5. DirectIO - available on Github

Developed by me:

  1. AvgFilter - available on Github
  2. TaskScheduler - available on Github

Sketch:

Version 1.7.0 implements a new obstacle avoidance algorithm: available on Github

  • Upon detecting an obstacle check distance to the nearest obstacle at 3 and 9 o'clock, move in the direction where obstacle is further away
  • Make right/left preference from step1 a "preferred" obstacle avoidance direction. Scarab will always try to go right or left (based on the decision from step 1)
  • If the original direction cannot be achieved within N turns, "give up" the direction and start preferring to always turn in the opposite direction, increasing the "give up" count by 2 (N+2). As a result Scarab will tend to go right or left longer every time it "gives up" with a hope to finally hit the original direction
  • Once the original direction is reached and maintained for 5 seconds, the "preferred" turn direction is "forgotten". Next obstacle will be evaluated from step 1 again.
Hey very nice nice can you please. Give me the code of Ahmed's project of distance measuring
<p>I am not sure what &quot;Ahmed's project of distance measuring&quot; is?</p>
<p>can you just explain how its process scheduling is happened?<br>how do it choose current job and intterupt it and go back to current particullar task</p>
<p>The TaskScheduler library comes with a very detailed document, explaining it's scheduling process and methodology. TaskScheduler implements cooperative (non-preemptive) multitasking. Tasks are executed when their time to be executed is reached. Evaluation happens in the order tasks were added to the execution chain (so you control the evaluation order, invocation is still based on scheduled time). There is a way to schedule tasks to trigger on an event (pls refer to StatusRequest object description in the docu). There is also a way to prioritize execution of certain tasks via scheduler chains. However, non-preemptiveness still requires cooperative programming style (no delay (), short callback methods, avoiding blocking operations, using TaskScheduler loop nature instead of for/while loops, etc. )</p><p><a href="http://www.smart4smart.com/TaskScheduler.html">http://www.smart4smart.com/TaskScheduler.html</a></p>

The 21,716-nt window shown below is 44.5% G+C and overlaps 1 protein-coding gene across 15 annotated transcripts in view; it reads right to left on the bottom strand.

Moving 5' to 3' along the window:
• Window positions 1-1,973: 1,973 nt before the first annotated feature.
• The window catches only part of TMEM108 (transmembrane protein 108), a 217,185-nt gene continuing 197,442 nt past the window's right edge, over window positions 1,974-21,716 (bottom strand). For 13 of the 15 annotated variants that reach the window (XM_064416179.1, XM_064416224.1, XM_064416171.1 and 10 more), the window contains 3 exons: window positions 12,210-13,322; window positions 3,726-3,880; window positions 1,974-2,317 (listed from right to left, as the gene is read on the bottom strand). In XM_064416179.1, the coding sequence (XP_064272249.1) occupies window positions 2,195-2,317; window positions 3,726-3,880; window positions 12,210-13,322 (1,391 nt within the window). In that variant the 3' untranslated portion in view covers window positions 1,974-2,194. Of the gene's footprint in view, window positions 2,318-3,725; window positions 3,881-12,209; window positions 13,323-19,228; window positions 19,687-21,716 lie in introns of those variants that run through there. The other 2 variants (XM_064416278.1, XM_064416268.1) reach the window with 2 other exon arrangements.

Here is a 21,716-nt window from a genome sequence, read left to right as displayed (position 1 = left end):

<p>why is there a 100 nf capacitor on the hc-sr04??</p>
<p>Early in the project I used a single power source for motors and electronics, which resulted in erratic values being returned by SR04 when motors were engaged. I thought the problem was the noise generated by the motors, and included additional capacitor as a filter (in addition to the caps on all motors). It did not help. Later, I introduced a separate power source, and the problems stopped. I don't think the capacitor is needed anymore, I just never removed it.</p>
Can we make use of Arduino Uno and small Hexbug Scarab?
Hi,<br><br>Technically - yes, but Uno is too big, it would look awkward.<br>I would actually go in the opposite direction - trinket or esp8266 based controllers. The space inside is very limited, so the smaller, the better. <br><br>I have an idea to add nRF24 board to the scarab, and control it with the glove from the OWI instructable. Wish I had the time for it... :(
<p>Alright. Thanks.</p><p>The idea is great, though! :)</p>
<p>Its indeed a very good project </p>
<p>The project is just awesome, i wanted to know if you made it all on your own or worked in a team with someone</p>
The &quot;team&quot; is my 8 yo daughter Alexandra and me. She is getting interested in robotics, my son has conveniently lost Scarab's remote, I was introduced to Arduino, and so it went...
<p>Hands down, this is some of the coolest thins I've seen on this website. Not only that you've built something incredible, but you have given a very thorough description. Thank you!</p>
<p>Thank you. That is very nice of you to say. It was a really fun project. And it's not completely done yet!</p>
<p>Wow! This robot is awesome! You should enter it into some contests (Pi Day, Automation, for example). Great job on your first Instructable!</p>
<p>I just did, thank you for the suggestion!</p>